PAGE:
What Is an Ice Volcano?

Pluto's Wright Mons cryovolcano. It's named after the Wright Brothers. Image credit: NASA/JHUAPL/SwRI

Try saying the words ice volcano without smiling a little at the wonders of the universe and how fortunate we are to live in an age of celestial discovery. The simple knowledge that such a thing as an ice volcano, or cryovolcano, exists would be reward enough, but it's doubly exciting to realize that such geologic marvels are now common knowledge, and that our children will no more blink in astonishment at the concept than the older generation does at a standard-issue lava-spewing volcano in the Pacific.

First observed in 1989 by the Voyager 2 spacecraft as it passed Triton, Neptune's largest moon, cryovolcanoes are again in the news because of data recently returned from the New Horizons spacecraft. Possible ice volcanoes—which are exactly what the name sounds like—have been discovered on Pluto, and they might have been active recently, in geologic terms.


Think back to the classroom volcano diorama you made in grade school. Little mountain, maybe trees and plastic dinosaurs (because every grade school project is improved with dinosaurs). In our model, red food coloring, baking soda, and vinegar are meant to simulate what's going on when an Earthly volcano erupts. Magma, which is molten rock and volatile, builds up pressure until the ground gives way and it spews forth from vents in the Earth's surface.

This sometimes looks like the occasional, seemingly apocalyptic eruptions of Volcán de Colima in Mexico. And sometimes it looks like the gentle flows in the Pacific islands where you can hire a tour guide and observe lava streams as they roll along.

A cryovolcano isn't all that different. Like an Earth volcano, it results from pressure beneath a celestial surface. Rather than molten rock, however, as the name "ice volcano" suggests, cryovolcanoes are the eruptions of molten ice, sometimes called cryomagma. They can erupt violently or flow gently, just like the volcanoes on Earth. The gentle "tour guide" eruptions are believed to be like flowing slurries.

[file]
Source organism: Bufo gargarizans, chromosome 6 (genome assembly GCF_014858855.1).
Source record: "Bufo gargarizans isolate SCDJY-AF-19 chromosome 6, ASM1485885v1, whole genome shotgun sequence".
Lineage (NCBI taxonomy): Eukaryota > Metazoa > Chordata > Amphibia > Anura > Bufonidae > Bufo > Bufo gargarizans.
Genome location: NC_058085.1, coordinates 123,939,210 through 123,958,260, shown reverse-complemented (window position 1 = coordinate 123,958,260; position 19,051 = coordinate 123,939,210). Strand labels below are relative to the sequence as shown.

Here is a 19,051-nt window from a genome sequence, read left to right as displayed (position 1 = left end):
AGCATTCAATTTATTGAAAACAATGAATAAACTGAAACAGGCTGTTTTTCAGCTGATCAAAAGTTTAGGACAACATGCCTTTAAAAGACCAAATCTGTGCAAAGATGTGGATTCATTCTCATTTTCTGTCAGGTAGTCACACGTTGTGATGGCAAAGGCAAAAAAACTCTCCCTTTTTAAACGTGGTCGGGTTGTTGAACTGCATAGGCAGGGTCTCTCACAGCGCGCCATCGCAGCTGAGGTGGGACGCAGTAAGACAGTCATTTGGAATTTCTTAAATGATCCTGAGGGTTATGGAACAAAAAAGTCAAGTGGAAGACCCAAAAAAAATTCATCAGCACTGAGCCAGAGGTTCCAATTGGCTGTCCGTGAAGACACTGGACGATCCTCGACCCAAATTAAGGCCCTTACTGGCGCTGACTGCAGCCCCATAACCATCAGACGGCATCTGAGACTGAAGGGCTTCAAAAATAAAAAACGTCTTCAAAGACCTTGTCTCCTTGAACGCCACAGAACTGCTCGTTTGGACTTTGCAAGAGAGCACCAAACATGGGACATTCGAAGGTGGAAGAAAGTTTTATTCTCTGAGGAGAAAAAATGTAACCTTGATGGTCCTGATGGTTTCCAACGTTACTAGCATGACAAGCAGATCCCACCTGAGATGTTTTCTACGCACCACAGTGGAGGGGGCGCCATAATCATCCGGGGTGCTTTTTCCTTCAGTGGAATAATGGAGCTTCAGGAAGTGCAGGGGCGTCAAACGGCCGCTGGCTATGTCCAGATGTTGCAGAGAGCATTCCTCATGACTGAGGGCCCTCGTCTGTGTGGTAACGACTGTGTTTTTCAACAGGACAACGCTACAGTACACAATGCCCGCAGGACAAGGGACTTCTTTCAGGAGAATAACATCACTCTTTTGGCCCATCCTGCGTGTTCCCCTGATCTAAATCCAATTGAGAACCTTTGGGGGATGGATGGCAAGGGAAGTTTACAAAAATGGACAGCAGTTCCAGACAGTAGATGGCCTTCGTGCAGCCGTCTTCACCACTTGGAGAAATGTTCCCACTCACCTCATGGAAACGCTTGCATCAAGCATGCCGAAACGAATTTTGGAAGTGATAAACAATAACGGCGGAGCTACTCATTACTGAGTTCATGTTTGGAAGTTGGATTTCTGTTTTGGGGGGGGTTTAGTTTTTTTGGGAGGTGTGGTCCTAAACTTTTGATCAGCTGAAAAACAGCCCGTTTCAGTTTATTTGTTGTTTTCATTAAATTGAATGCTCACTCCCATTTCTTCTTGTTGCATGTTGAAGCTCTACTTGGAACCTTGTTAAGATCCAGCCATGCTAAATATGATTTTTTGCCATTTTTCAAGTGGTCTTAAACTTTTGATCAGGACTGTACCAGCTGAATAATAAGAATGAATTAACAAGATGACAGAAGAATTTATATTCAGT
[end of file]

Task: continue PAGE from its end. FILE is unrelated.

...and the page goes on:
When you read about "plumes" emanating from planets—the plumes of Enceladus, a moon of Saturn, perhaps being the most famous—you're reading about a cryovolcanic eruption. These are extremely important to planetary science, as such plumes allow for the direct sampling of a celestial body's subsurface without the need to build a prohibitively expensive lander or rover. Last year, the spacecraft Cassini flew through one of one of Enceladus's plumes, taking samples for scientific analysis.


Plutonian ice volcanoes are exciting in part because of their size, but also because together they make up yet another surprising feature of a wildly complex, geologically active world. As if ice mountains and nitrogen glaciers weren't enough, one cryovolcano, called Wright Mons (named after the Wright Brothers, and pictured above) is two-and-a-half miles tall and spread across 90 miles. Piccard Mons is even taller.  

Here is TomoNews's quirky animated take on Pluto's cryovolcanoes. 

Wright Mons is thought to have been active very recently in geologic terms, as only a single impact crater has been found on the surface around the volcano. Craters help determine the age of a celestial object's surface. An old surface will be very heavily cratered; a young surface will not. It falls to planetary scientists to collectively play the role of Sherlock Holmes, taking in all of the geologic and cosmic evidence available to work out what processes are at work on a world to renew its surface.

Pluto, Enceladus, and Earth, of course, aren't the only bodies in the solar system with volcanoes. Titan, one of Saturn's moons, has possible cryovolcanoes that are shaped much like those on Earth. The reigning champion of active volcanism in the solar system is Io, Jupiter's moon, which spews Earth-like silicate lava. Io's volcanism is the result of the massive tidal forces of the giant planet it orbits. These tidal forces cause internal friction that, in turn, produces tremendous heat. Because Io is so cold, its volcanic eruptions sometimes produce "volcanic snow," which is exactly what it sounds like.

NASA, JPL-Caltech
It's Official: Uranus Smells Like Farts
NASA, JPL-Caltech
NASA, JPL-Caltech

Poor Uranus: After years of being the butt of many schoolyard jokes, the planet's odor lives up to the unfortunate name. According to a new study by researchers at the University of Oxford and other institutions, published in the journal Nature Astronomy, the upper layer of Uranus's atmosphere consists largely of hydrogen sulfide—the same compound that gives farts their putrid stench.